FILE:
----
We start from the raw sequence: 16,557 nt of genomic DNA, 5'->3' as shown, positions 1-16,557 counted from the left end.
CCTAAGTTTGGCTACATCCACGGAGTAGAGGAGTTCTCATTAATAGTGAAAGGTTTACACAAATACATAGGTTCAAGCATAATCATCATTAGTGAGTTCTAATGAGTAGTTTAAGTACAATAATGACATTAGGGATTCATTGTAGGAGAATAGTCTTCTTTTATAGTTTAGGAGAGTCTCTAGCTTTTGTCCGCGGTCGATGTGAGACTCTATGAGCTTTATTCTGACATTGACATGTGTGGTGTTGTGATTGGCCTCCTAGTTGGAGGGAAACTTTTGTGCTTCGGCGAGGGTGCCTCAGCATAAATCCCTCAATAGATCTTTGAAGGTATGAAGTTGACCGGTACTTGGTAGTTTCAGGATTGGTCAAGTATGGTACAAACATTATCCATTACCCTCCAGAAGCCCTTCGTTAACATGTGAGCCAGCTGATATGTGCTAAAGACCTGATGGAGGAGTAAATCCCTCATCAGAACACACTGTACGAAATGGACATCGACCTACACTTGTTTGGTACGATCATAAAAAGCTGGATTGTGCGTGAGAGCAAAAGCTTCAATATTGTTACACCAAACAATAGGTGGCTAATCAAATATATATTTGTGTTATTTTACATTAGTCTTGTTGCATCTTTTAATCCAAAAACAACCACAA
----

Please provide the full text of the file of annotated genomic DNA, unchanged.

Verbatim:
We start from the raw sequence: 16,557 nt of genomic DNA, 5'->3' as shown, positions 1-16,557 counted from the left end.
CCTAAGTTTGGCTACATCCACGGAGTAGAGGAGTTCTCATTAATAGTGAAAGGTTTACACAAATACATAGGTTCAAGCATAATCATCATTAGTGAGTTCTAATGAGTAGTTTAAGTACAATAATGACATTAGGGATTCATTGTAGGAGAATAGTCTTCTTTTATAGTTTAGGAGAGTCTCTAGCTTTTGTCCGCGGTCGATGTGAGACTCTATGAGCTTTATTCTGACATTGACATGTGTGGTGTTGTGATTGGCCTCCTAGTTGGAGGGAAACTTTTGTGCTTCGGCGAGGGTGCCTCAGCATAAATCCCTCAATAGATCTTTGAAGGTATGAAGTTGACCGGTACTTGGTAGTTTCAGGATTGGTCAAGTATGGTACAAACATTATCCATTACCCTCCAGAAGCCCTTCGTTAACATGTGAGCCAGCTGATATGTGCTAAAGACCTGATGGAGGAGTAAATCCCTCATCAGAACACACTGTACGAAATGGACATCGACCTACACTTGTTTGGTACGATCATAAAAAGCTGGATTGTGCGTGAGAGCAAAAGCTTCAATATTGTTACACCAAACAATAGGTGGCTAATCAAATATATATTTGTGTTATTTTACATTAGTCTTGTTGCATCTTTTAATCCAAAAACAACCACAA